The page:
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In all modern recommender systems that I have seen that rely on matrix factorization, a non-negative matrix factorization is performed on the user-movie matrix. I can understand why non-negativity is important for interpretability and/or if you want sparse factors. But if you only care about prediction performance, as in the netflix prize competition for example, why impose the non-negativity restriction? It would seem to be strictly worse than allowing negative values too in your factorization.

This paper is one highly cited example of the use of non-negative matrix factorization in collaborative filtering.

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    $\begingroup$ I am not very familiar with recommender systems (perhaps you could include some example papers in your question?). If the pattern of NNMF-preference you infer is true, then the most likely answer is to improve generalizability. In other words, it may be that empirically a lack of "interpretability/sparseness" is associated with over-fitting. However sparse coding (i.e. L1 regularization/LASSO) can fulfill these requirements also as far as I know. (It could be NNMF has higher interpretability though.) $\endgroup$ – GeoMatt22 Sep 10 '16 at 20:20
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I am not a specialist in recommender systems, but as far I understand, the premise of this question is wrong.

Non-negativity is not that important for collaborative filtering.

The Netflix prize was won in 2009 by BellKor team. Here is the paper describing their algorithm: The BellKor 2008 Solution to the Netflix Prize. As is easy to see, they use an SVD-based approach:

The foundations of our progress during 2008 are laid out in the KDD 2008 paper [4]. [...] In the paper [4] we give a detailed description of three factor models. The first one is a simple SVD [...] The second model [...] we will refer to this model as “Asymmetric-SVD”. Finally, the more accurate factor model, to be named “SVD++” [...]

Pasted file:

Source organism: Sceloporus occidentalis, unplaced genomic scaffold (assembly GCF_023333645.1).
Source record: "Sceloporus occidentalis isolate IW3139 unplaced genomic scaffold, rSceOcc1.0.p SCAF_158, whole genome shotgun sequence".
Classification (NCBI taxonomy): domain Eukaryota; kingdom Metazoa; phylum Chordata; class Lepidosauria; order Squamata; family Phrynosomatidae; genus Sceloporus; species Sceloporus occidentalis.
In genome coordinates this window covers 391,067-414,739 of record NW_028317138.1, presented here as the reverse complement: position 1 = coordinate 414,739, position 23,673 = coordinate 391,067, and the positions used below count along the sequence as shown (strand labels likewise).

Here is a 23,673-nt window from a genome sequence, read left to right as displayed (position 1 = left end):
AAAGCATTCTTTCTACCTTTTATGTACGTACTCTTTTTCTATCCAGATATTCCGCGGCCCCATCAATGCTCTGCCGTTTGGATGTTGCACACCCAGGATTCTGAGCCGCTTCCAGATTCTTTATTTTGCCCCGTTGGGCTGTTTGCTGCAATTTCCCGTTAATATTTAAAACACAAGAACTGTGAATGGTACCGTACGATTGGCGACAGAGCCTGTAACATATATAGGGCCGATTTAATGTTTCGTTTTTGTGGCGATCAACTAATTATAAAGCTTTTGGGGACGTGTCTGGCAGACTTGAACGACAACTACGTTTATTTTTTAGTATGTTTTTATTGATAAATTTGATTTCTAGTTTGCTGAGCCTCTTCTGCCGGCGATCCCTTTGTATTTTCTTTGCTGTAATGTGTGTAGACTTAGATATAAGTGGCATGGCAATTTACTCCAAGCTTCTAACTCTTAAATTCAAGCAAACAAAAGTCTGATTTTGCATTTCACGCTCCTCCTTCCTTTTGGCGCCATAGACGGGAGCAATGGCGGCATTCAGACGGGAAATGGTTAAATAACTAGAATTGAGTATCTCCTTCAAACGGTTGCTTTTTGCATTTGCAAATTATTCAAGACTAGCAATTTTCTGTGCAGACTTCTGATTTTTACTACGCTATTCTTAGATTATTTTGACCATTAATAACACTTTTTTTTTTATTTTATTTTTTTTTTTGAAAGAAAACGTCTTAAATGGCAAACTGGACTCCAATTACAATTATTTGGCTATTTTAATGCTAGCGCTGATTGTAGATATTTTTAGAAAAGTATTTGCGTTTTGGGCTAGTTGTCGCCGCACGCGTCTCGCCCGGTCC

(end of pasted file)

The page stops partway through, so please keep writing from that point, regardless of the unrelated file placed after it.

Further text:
See also this more popular write-up by the same team Matrix factorization techniques for recommender systems. They talk a lot about SVD but do not mention NNMF at all.

See also this popular blog post Netflix Update: Try This at Home from 2006, also explaining SVD ideas.

Of course you are right and there is some work on using NNMF for collaborative filtering as well. So what works better, SVD or NNMF? I have no idea, but here is the conclusion of A Comparative Study of Collaborative Filtering Algorithms from 2012:

Matrix-Factorization-based methods generally have the highest accuracy. Specifically, regularized SVD, PMF and its variations perform best as far as MAE and RMSE, except in very sparse situations, where NMF performs the best.

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    $\begingroup$ In general this is a good answer. But just to correct some facts, the BellKor 2008 solution won the progress prize. The overall winning algorithm was a blend of over 100 predictors (Töscher et al. 2009). NMF was also part of it. $\endgroup$ – dpelisek Apr 24 '18 at 15:59

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